The Patagonia Micro Puff Pullover is the only garment using Polarguard insulation in our review sample. The Micro Puff uses 2.6 oz/yd2 Polarguard Delta. All Polarguard insulations are continuous filament insulations, which, according to the manufacturer, make them more durable and strong and less likely to form clumps or mattes than cut staple insulation such as Primaloft. Continuous filaments also help to maintain insulation when wet. On the other hand, Polarguard will absorb more water than Primaloft insulation of the same weight. Previous experiments by Backpacking Light confirm these claims. In our tests, Polarguard 3D did absorb more water than Primaloft One fill of the same weight, but the Polarguard 3D had superior performance in maintaining insulation when wet. Polarguard Delta, as used in the Patagonia Micro Puff Pullover, is the latest and most efficient insulation offered by Polarguard.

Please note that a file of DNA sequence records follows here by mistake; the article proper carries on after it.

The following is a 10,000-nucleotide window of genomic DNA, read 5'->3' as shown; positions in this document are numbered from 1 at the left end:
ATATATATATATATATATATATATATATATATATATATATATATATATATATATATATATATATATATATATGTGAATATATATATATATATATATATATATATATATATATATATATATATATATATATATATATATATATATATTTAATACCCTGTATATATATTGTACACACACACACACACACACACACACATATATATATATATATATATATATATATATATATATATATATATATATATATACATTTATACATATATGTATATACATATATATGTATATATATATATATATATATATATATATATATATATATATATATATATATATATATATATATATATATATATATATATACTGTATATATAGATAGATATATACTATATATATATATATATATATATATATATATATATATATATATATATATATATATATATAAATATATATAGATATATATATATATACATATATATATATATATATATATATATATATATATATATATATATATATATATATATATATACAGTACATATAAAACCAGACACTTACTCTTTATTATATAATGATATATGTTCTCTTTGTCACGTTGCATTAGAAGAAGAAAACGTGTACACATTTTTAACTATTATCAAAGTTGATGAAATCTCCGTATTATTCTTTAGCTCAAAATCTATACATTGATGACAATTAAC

Thermolite is a non-continuous fill insulation manufactured by Dupont and is used in the Moonstone Cirrus Ultralight and Patagonia Puffball Vest. We have not performed comparison tests using Thermolite insulation. It is an economical insulation that loses approximately 25% of its insulation performance when wet, based on manufacturer’s specifications.

Montbell Exceloft is a non-continuous (cut staple) insulation that uses multiple diameters of polyester threads to provide structure and insulation.

Shell Material Overview